Japan authorities arrest first virus writer, but only for copyright theft


Japan authorities arrest first virus writer, but only for copyright theft

Antony Savvas

Japanese authorities have arrested their first virus writer, but only for breaching copyright.

Malware on a file-sharing network displayed anime characters on users' screens while wiping music and movie files.

It is not illegal to write a computer virus in Japan, but the authorities there have arrested three men alleged to have been involved in a plot to infect users of the Winny file-sharing network.

Police in Kyoto made the arrests after a Trojan horse on the network displayed images of popular anime characters while wiping MP3 and movie files.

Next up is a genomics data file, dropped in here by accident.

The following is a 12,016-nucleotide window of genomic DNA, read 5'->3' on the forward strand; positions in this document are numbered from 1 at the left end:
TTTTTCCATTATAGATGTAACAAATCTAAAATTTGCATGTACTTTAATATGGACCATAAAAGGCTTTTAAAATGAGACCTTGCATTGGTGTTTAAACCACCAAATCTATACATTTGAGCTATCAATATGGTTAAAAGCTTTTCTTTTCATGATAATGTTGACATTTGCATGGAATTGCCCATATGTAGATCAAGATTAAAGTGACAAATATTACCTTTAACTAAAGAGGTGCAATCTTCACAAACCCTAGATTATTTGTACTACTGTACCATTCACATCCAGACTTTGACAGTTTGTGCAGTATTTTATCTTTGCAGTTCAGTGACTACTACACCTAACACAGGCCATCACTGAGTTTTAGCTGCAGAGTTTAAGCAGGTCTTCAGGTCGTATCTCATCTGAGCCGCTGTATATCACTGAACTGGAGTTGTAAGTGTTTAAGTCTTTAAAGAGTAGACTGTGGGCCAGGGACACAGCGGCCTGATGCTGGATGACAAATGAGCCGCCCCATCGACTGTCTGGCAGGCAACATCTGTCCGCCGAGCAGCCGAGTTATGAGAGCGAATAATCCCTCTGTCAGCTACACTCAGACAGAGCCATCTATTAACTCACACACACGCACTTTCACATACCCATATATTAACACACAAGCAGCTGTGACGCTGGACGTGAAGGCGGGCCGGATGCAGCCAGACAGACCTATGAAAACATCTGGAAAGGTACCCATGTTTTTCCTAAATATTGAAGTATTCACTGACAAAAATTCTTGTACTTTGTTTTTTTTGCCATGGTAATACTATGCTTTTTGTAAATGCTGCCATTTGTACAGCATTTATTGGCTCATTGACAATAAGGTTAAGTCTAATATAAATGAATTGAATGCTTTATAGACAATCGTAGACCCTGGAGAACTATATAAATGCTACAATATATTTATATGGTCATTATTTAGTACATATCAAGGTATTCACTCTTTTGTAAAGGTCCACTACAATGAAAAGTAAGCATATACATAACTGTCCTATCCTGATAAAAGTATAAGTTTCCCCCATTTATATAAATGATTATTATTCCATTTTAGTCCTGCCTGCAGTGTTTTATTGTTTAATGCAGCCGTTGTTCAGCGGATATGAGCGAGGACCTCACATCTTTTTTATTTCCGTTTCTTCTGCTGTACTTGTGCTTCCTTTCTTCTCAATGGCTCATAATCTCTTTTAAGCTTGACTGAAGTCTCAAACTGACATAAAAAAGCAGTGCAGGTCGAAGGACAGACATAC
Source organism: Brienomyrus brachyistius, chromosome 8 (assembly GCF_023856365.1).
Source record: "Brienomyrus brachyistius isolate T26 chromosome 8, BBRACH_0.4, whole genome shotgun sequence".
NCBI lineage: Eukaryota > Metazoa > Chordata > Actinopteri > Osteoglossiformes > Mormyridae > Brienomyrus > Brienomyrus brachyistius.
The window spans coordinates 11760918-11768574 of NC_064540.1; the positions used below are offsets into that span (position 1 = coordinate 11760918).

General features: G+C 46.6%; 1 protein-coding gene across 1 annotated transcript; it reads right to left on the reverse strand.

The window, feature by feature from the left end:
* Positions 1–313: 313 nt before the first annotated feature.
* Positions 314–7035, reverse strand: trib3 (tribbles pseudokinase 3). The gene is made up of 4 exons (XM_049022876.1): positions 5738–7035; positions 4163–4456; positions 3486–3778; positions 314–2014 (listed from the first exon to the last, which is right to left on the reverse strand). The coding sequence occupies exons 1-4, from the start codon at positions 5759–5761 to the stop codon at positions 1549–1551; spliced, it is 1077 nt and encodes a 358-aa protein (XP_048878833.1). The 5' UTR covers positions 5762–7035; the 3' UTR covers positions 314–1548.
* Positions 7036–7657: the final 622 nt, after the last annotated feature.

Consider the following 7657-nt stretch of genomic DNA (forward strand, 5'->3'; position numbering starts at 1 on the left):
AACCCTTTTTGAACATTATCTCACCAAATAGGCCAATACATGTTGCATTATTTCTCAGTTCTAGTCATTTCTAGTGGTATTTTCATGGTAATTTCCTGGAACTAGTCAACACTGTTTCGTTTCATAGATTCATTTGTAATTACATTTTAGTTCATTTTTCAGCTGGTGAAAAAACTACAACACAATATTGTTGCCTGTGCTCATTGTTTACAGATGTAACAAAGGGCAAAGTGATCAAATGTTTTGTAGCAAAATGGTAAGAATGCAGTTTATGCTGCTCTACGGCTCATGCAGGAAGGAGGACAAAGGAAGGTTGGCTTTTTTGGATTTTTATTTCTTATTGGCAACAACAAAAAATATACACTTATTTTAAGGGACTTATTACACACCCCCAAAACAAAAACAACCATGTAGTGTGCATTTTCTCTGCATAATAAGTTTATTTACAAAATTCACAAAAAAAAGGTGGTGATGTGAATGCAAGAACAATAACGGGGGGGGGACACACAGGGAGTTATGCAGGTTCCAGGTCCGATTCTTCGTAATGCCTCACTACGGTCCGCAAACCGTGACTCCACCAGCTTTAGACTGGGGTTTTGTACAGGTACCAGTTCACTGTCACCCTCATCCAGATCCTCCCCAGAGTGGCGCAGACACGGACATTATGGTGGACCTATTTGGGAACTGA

The malware has been dubbed "Harada" in media reports, and is believed to be related to the Pirlames Trojan horse which appeared last year.

One of the men is alleged to have written the malware, while the other two are believed to have distributed the malicious code via Winny.

"It is not illegal to write viruses in Japan, so the author of the Trojan horse has been arrested for breaching copyright because he used cartoon graphics without permission in his malware," said Graham Cluley, senior technology consultant at web security firm Sophos.

"Because this is the first arrest in Japan of a virus writer, it is likely to generate a lot of attention and there may be calls for cybercrime laws to be made tighter," he said.

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